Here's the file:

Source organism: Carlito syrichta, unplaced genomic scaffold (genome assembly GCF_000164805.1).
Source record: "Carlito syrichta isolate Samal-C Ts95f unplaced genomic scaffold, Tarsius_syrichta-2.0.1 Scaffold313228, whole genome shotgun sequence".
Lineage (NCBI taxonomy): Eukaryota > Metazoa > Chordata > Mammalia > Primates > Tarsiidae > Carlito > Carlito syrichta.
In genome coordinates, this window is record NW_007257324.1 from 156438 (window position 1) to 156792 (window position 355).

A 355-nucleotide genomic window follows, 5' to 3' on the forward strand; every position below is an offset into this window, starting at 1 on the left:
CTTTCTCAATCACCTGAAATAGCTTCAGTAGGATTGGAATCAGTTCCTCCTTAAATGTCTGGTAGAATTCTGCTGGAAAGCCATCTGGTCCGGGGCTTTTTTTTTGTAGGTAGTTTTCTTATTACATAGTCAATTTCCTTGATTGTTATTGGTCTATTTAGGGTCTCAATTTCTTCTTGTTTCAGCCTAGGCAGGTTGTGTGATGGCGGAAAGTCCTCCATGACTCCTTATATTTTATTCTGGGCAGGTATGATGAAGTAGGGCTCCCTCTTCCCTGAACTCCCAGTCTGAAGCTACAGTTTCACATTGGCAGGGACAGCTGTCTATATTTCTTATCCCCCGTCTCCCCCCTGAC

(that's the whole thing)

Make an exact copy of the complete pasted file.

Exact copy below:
Source organism: Carlito syrichta, unplaced genomic scaffold (genome assembly GCF_000164805.1).
Source record: "Carlito syrichta isolate Samal-C Ts95f unplaced genomic scaffold, Tarsius_syrichta-2.0.1 Scaffold313228, whole genome shotgun sequence".
Lineage (NCBI taxonomy): Eukaryota > Metazoa > Chordata > Mammalia > Primates > Tarsiidae > Carlito > Carlito syrichta.
In genome coordinates, this window is record NW_007257324.1 from 156438 (window position 1) to 156792 (window position 355).

A 355-nucleotide genomic window follows, 5' to 3' on the forward strand; every position below is an offset into this window, starting at 1 on the left:
CTTTCTCAATCACCTGAAATAGCTTCAGTAGGATTGGAATCAGTTCCTCCTTAAATGTCTGGTAGAATTCTGCTGGAAAGCCATCTGGTCCGGGGCTTTTTTTTTGTAGGTAGTTTTCTTATTACATAGTCAATTTCCTTGATTGTTATTGGTCTATTTAGGGTCTCAATTTCTTCTTGTTTCAGCCTAGGCAGGTTGTGTGATGGCGGAAAGTCCTCCATGACTCCTTATATTTTATTCTGGGCAGGTATGATGAAGTAGGGCTCCCTCTTCCCTGAACTCCCAGTCTGAAGCTACAGTTTCACATTGGCAGGGACAGCTGTCTATATTTCTTATCCCCCGTCTCCCCCCTGAC